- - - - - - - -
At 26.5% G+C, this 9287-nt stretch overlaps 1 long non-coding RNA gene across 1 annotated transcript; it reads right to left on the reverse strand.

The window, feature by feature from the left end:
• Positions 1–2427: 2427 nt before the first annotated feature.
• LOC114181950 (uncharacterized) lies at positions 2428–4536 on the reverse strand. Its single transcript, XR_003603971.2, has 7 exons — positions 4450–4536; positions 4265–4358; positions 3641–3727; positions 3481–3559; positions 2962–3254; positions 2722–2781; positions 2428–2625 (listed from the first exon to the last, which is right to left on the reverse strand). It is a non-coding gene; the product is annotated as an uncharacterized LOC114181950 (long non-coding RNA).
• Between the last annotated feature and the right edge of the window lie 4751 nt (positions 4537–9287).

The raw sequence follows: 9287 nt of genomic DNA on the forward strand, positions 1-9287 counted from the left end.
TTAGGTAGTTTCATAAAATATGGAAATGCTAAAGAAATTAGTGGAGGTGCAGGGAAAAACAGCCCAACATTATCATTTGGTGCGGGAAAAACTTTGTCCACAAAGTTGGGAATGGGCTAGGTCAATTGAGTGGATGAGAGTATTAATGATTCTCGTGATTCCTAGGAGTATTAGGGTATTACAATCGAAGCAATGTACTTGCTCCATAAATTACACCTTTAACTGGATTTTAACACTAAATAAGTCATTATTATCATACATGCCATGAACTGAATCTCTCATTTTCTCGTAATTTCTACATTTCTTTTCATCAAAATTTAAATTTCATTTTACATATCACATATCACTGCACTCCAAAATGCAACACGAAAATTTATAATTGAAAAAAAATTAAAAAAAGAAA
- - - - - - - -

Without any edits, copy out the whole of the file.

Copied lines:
At 26.5% G+C, this 9287-nt stretch overlaps 1 long non-coding RNA gene across 1 annotated transcript; it reads right to left on the reverse strand.

The window, feature by feature from the left end:
• Positions 1–2427: 2427 nt before the first annotated feature.
• LOC114181950 (uncharacterized) lies at positions 2428–4536 on the reverse strand. Its single transcript, XR_003603971.2, has 7 exons — positions 4450–4536; positions 4265–4358; positions 3641–3727; positions 3481–3559; positions 2962–3254; positions 2722–2781; positions 2428–2625 (listed from the first exon to the last, which is right to left on the reverse strand). It is a non-coding gene; the product is annotated as an uncharacterized LOC114181950 (long non-coding RNA).
• Between the last annotated feature and the right edge of the window lie 4751 nt (positions 4537–9287).

The raw sequence follows: 9287 nt of genomic DNA on the forward strand, positions 1-9287 counted from the left end.
TTAGGTAGTTTCATAAAATATGGAAATGCTAAAGAAATTAGTGGAGGTGCAGGGAAAAACAGCCCAACATTATCATTTGGTGCGGGAAAAACTTTGTCCACAAAGTTGGGAATGGGCTAGGTCAATTGAGTGGATGAGAGTATTAATGATTCTCGTGATTCCTAGGAGTATTAGGGTATTACAATCGAAGCAATGTACTTGCTCCATAAATTACACCTTTAACTGGATTTTAACACTAAATAAGTCATTATTATCATACATGCCATGAACTGAATCTCTCATTTTCTCGTAATTTCTACATTTCTTTTCATCAAAATTTAAATTTCATTTTACATATCACATATCACTGCACTCCAAAATGCAACACGAAAATTTATAATTGAAAAAAAATTAAAAAAAGAAA